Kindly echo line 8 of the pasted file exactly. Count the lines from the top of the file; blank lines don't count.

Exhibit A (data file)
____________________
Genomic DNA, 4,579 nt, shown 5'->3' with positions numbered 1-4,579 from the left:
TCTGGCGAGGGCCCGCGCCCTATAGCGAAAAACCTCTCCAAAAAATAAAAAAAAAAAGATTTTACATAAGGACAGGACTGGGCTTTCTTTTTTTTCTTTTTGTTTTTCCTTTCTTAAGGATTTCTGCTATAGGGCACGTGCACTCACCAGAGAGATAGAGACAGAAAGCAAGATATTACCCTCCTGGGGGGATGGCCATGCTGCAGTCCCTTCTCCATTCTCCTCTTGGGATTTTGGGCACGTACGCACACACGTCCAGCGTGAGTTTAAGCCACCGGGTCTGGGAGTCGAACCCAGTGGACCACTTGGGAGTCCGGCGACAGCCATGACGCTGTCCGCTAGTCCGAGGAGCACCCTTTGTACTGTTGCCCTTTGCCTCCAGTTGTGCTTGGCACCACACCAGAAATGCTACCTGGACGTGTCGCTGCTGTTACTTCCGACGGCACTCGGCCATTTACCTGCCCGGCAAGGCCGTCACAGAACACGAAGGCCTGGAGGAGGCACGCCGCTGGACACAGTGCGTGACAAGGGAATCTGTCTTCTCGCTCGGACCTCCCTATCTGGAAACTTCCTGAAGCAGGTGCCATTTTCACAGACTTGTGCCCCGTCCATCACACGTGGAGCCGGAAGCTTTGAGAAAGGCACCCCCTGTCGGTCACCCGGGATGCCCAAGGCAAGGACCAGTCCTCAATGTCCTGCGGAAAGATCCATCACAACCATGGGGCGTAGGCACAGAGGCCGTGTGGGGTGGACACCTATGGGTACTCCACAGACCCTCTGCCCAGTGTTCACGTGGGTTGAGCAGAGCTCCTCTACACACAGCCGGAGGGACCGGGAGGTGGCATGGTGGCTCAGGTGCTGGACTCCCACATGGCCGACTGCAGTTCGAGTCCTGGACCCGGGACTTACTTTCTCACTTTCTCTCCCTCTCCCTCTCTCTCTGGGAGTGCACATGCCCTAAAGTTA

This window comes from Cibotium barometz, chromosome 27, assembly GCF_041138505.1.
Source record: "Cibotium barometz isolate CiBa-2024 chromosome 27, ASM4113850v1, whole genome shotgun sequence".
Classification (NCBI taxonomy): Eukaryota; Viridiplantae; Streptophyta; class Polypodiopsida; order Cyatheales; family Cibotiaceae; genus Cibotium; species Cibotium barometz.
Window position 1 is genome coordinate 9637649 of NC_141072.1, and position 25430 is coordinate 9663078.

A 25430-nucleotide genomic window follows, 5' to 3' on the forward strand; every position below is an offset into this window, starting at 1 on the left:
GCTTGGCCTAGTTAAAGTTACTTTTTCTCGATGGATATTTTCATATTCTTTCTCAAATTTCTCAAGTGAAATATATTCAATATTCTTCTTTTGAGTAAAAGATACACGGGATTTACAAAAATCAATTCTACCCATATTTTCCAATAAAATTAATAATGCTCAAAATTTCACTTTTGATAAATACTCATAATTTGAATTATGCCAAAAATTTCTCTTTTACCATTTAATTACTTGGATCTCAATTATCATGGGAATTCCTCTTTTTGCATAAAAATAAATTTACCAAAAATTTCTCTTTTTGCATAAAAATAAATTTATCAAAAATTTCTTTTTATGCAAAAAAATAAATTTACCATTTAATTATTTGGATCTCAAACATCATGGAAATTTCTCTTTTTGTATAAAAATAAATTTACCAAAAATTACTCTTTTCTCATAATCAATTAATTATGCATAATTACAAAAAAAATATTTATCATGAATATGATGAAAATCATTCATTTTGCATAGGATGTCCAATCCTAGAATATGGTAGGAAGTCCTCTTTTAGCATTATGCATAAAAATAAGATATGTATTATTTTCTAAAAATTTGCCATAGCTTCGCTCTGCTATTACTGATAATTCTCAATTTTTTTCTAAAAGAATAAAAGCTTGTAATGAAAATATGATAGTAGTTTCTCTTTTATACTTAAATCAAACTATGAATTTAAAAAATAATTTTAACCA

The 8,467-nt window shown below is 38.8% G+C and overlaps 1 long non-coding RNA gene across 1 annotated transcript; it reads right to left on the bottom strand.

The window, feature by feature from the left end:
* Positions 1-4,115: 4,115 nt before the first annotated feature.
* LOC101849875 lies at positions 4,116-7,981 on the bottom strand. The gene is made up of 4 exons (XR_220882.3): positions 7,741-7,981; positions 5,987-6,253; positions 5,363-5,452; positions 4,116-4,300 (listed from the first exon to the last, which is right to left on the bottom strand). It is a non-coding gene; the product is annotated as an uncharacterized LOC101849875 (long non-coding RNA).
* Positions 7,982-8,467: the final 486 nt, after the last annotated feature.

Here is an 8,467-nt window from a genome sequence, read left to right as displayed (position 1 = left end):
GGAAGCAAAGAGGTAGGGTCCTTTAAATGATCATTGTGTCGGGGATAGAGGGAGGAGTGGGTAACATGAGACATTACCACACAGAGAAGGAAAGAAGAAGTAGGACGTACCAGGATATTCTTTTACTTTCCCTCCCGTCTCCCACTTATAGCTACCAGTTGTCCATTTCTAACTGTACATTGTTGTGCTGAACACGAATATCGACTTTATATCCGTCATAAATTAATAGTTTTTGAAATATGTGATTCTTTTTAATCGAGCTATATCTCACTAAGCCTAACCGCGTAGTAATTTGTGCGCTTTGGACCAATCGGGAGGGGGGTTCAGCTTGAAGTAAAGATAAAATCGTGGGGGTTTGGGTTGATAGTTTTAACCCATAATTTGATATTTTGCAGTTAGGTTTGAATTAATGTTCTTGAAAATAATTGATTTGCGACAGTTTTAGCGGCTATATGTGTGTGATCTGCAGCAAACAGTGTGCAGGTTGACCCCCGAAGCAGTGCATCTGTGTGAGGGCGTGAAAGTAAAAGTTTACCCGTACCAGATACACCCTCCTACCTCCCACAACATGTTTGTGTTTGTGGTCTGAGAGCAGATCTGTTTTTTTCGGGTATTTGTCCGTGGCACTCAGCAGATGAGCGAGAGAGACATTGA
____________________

GCTTGGCCTAGTTAAAGTTACTTTTTCTCGATGGATATTTTCATATTCTTTCTCAAATTTCTCAAGTGAAATATATTCAATATTCTTCTTTTGAGTAAAAGATACACGGGATTTACAAAAATCAATTCTACCCATATTTTCCAATAAAATTAATAATGCTCAAAATTTCACTTTTGATAAATACTCATAATTTGAATTATGCCAAAAATTTCTCTTTTACCATTTAATTACTTGGATCTCAATTATCATGGGAATTCCTCTTTTTGCATAAAAATAAATTTACCAAAAATTTCTCTTTTTGCATAAAAATAAATTTATCAAAAATTTCTTTTTATGCAAAAAAATAAATTTACCATTTAATTATTTGGATCTCAAACATCATGGAAATTTCTCTTTTTGTATAAAAATAAATTTACCAAAAATTACTCTTTTCTCATAATCAATTAATTATGCATAATTACAAAAAAAATATTTATCATGAATATGATGAAAATCATTCATTTTGCATAGGATGTCCAATCCTAGAATATGGTAGGAAGTCCTCTTTTAGCATTATGCATAAAAATAAGATATGTATTATTTTCTAAAAATTTGCCATAGCTTCGCTCTGCTATTACTGATAATTCTCAATTTTTTTCTAAAAGAATAAAAGCTTGTAATGAAAATATGATAGTAGTTTCTCTTTTATACTTAAATCAAACTATGAATTTAAAAAATAATTTTAACCA